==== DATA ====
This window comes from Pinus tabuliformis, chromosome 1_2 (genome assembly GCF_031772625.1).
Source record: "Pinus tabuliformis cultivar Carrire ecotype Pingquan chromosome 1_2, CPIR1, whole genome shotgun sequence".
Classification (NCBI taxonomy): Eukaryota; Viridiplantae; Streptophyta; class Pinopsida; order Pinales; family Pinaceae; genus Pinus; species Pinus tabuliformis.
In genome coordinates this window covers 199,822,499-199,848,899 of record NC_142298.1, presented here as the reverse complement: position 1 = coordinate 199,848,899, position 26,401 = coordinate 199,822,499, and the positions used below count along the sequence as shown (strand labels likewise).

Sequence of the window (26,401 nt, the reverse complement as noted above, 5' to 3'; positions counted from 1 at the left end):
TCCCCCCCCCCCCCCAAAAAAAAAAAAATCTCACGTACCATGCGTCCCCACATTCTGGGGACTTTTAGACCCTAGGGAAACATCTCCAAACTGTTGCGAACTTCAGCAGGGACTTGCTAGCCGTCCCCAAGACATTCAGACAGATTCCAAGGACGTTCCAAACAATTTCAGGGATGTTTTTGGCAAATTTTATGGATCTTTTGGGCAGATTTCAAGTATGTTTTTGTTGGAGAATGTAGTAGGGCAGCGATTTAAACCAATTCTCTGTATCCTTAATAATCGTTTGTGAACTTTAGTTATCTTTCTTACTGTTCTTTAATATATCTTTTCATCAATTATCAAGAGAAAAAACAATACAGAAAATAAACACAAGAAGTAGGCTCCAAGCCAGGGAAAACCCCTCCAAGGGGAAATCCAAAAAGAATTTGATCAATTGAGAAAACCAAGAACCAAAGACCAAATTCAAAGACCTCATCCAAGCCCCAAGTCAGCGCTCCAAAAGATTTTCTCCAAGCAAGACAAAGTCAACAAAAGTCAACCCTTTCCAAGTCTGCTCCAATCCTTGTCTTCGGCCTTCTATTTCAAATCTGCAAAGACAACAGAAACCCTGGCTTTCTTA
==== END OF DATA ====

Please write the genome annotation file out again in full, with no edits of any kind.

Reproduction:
This window comes from Pinus tabuliformis, chromosome 1_2 (genome assembly GCF_031772625.1).
Source record: "Pinus tabuliformis cultivar Carrire ecotype Pingquan chromosome 1_2, CPIR1, whole genome shotgun sequence".
Classification (NCBI taxonomy): Eukaryota; Viridiplantae; Streptophyta; class Pinopsida; order Pinales; family Pinaceae; genus Pinus; species Pinus tabuliformis.
In genome coordinates this window covers 199,822,499-199,848,899 of record NC_142298.1, presented here as the reverse complement: position 1 = coordinate 199,848,899, position 26,401 = coordinate 199,822,499, and the positions used below count along the sequence as shown (strand labels likewise).

Sequence of the window (26,401 nt, the reverse complement as noted above, 5' to 3'; positions counted from 1 at the left end):
TCCCCCCCCCCCCCCAAAAAAAAAAAAATCTCACGTACCATGCGTCCCCACATTCTGGGGACTTTTAGACCCTAGGGAAACATCTCCAAACTGTTGCGAACTTCAGCAGGGACTTGCTAGCCGTCCCCAAGACATTCAGACAGATTCCAAGGACGTTCCAAACAATTTCAGGGATGTTTTTGGCAAATTTTATGGATCTTTTGGGCAGATTTCAAGTATGTTTTTGTTGGAGAATGTAGTAGGGCAGCGATTTAAACCAATTCTCTGTATCCTTAATAATCGTTTGTGAACTTTAGTTATCTTTCTTACTGTTCTTTAATATATCTTTTCATCAATTATCAAGAGAAAAAACAATACAGAAAATAAACACAAGAAGTAGGCTCCAAGCCAGGGAAAACCCCTCCAAGGGGAAATCCAAAAAGAATTTGATCAATTGAGAAAACCAAGAACCAAAGACCAAATTCAAAGACCTCATCCAAGCCCCAAGTCAGCGCTCCAAAAGATTTTCTCCAAGCAAGACAAAGTCAACAAAAGTCAACCCTTTCCAAGTCTGCTCCAATCCTTGTCTTCGGCCTTCTATTTCAAATCTGCAAAGACAACAGAAACCCTGGCTTTCTTA